Once approved by the executive committee, the ECOG study team begins work on the study protocol. Protocol development is the most resource-intensive and time-intensive aspect of the activation process, involving multiple process steps which include interaction between the study chair, ECOG, and CTEP. The process of protocol development begins with efforts by the study chair and ECOG protocol developers to craft the details of the protocol from the concept. Once a protocol is sufficiently advanced, it is sent to CTEP for a protocol consensus review. As with concept review, this may initiate a series of process loops between the study chair, ECOG, and CTEP due to requested changes. Such changes can be minor (addressed in a local process loop) or major (requiring the study to return to an earlier step in the process, potentially returning to additional executive and concept review). This aspect of the overall process continues until the protocol is conditionally approved by CTEP pending CIRB review.

Concurrent to the protocol development and review processes are the steps required for forms and data management. These processes begin within ECOG after the initial protocol has been sufficiently developed so that forms can be created. Once the forms are completed within ECOG, they are submitted for NCI common data element compliance review. Process loops also occur during these processes.

If additional funding is needed for a particular study, ECOG begins grant development or contract negotiations with a potential sponsor immediately upon concept acceptance by the executive committee. It is important to note that, whereas grant/contract development seems to take extensive time, in most cases, the final contract must await the final study budget, which is dependent on the final study protocol. Hence, the majority of effort may be completed early on the budget and contract but the “clock” continues to “tick” because the final statement of work and contract has not been agreed upon and signed.

The final major process flow that runs concurrently with protocol development is regulatory affairs and drug acquisition (if necessary). This identifies the source of the drug to be studied, establishes a drug distribution plan, and determines Investigational New Drug requirements. Once these aspects are completed, the Investigational New Drug application (if required) is sent for FDA review.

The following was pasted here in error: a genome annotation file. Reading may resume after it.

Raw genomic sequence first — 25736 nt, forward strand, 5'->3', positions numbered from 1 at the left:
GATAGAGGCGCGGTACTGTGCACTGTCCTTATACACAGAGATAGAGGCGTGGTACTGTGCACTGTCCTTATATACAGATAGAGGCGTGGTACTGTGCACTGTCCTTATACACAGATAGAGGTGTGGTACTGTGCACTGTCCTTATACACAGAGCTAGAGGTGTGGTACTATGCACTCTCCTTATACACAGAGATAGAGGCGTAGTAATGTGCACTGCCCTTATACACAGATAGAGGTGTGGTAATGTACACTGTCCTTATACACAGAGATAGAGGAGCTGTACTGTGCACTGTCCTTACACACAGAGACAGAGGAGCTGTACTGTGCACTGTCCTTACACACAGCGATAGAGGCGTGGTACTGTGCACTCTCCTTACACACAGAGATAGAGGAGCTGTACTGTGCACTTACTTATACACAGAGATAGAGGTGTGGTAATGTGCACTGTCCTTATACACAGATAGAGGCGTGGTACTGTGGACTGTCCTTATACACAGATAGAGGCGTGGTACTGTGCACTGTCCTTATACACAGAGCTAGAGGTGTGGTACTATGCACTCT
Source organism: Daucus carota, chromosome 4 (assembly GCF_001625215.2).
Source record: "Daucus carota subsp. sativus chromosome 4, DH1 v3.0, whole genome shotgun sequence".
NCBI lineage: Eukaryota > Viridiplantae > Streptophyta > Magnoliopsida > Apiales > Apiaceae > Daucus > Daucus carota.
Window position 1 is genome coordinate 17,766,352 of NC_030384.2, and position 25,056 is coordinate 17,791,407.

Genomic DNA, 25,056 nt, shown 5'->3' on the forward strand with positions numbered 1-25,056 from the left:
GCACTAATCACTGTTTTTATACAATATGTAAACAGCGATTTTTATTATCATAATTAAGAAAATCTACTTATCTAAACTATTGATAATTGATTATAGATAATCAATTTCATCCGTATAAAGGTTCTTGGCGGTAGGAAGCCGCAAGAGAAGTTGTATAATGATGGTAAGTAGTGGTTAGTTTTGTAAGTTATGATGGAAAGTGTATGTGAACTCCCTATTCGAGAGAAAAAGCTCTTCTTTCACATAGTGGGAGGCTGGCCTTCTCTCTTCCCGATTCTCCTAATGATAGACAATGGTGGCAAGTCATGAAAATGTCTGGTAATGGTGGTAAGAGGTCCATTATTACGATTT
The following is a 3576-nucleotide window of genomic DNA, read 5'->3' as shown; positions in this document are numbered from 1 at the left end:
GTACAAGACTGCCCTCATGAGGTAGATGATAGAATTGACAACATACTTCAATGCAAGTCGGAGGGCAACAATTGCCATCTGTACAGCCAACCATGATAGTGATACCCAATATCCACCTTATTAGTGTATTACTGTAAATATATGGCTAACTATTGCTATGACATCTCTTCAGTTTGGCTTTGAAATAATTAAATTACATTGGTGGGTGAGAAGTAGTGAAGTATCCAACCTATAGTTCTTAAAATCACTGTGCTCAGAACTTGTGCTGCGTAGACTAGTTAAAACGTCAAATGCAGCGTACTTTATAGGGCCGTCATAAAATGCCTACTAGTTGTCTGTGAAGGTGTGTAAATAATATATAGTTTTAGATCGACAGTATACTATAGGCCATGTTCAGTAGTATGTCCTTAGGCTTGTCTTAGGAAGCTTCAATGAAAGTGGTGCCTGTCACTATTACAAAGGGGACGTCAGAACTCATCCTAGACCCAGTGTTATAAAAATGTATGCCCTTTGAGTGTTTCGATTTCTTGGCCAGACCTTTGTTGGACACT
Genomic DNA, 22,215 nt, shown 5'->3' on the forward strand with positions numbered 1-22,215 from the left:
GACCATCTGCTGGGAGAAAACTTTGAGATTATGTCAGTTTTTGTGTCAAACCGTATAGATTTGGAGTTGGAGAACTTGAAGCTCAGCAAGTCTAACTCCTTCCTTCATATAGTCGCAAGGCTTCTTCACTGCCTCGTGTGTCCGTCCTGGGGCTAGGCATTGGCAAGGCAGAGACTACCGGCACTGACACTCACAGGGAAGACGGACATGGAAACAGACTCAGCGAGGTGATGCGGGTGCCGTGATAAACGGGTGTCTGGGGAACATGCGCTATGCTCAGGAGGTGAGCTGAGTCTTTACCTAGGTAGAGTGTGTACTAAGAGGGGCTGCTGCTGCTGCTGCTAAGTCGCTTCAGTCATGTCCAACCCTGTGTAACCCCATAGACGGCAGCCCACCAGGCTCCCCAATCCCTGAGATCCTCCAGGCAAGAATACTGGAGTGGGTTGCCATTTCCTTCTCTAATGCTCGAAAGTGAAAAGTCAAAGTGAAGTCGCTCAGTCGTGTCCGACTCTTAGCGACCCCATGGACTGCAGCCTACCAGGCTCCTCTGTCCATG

Once the protocol has been accepted, the CIRB commences its review. Again, this process may require looping to early steps in the process. With the final CIRB approval, there is one final CTEP approval (the “final-final” review) before the last activation activities can take place.

One often overlooked feature of the process and timing requirements of these steps is the need for synchronicity. This is the idea that various elements of the protocol need to merge at the proper time for the study to be approved by internal and external organizations. For illustration, compare a similar phenomenon in the automotive industry: the correct engine must be matched with the correct body in the assembly line before any additional work can be done on the vehicle. If the correct engine is not ready, the assembly process stops until the engine is ready and the line restarts. In study activation, synchronicity is required between protocol development and forms/data management before the study can be sent for CIRB review. Additionally, all processes (i.e., CTEP, CIRB, FDA, and sponsor negotiations) must be synchronized prior to activation. This means that there are several potential areas of developmental lag, created when one group or step in the process is held up because a prior step has not yet been completed.

Although informative for overall flow of processes, the level 0 process map does not indicate the number of steps, decision points, processing loops, or stopping points. The ECOG phase III study trial process requires at least 481 processing steps composed of:

  • at least 420 working steps

  • 61 major decision points

  • 26 processing loops

  • 13 stopping points (9 external to ECOG and 4 internal)

As a loop may return a protocol for reprocessing, the 481 steps identified represent the minimum set of steps possible. In actuality, due to the high likelihood of looping, the actual number for a study can be considerably greater. Examples of these loops are discussed below (see Detailed analysis of two studies).

Timing analysis. During the comprehensive chart review, timing data were collected on 16 sample phase III studies. To ensure the accuracy of data collected, data were checked for completeness and consistency by cross-referencing electronic records with paper records. Those studies that had missing dates were not included in summary timing analysis shown in Table 1.

Table 1.

Calendar days from initiation to final approval for each major process step required to activate a phase III study at the ECOG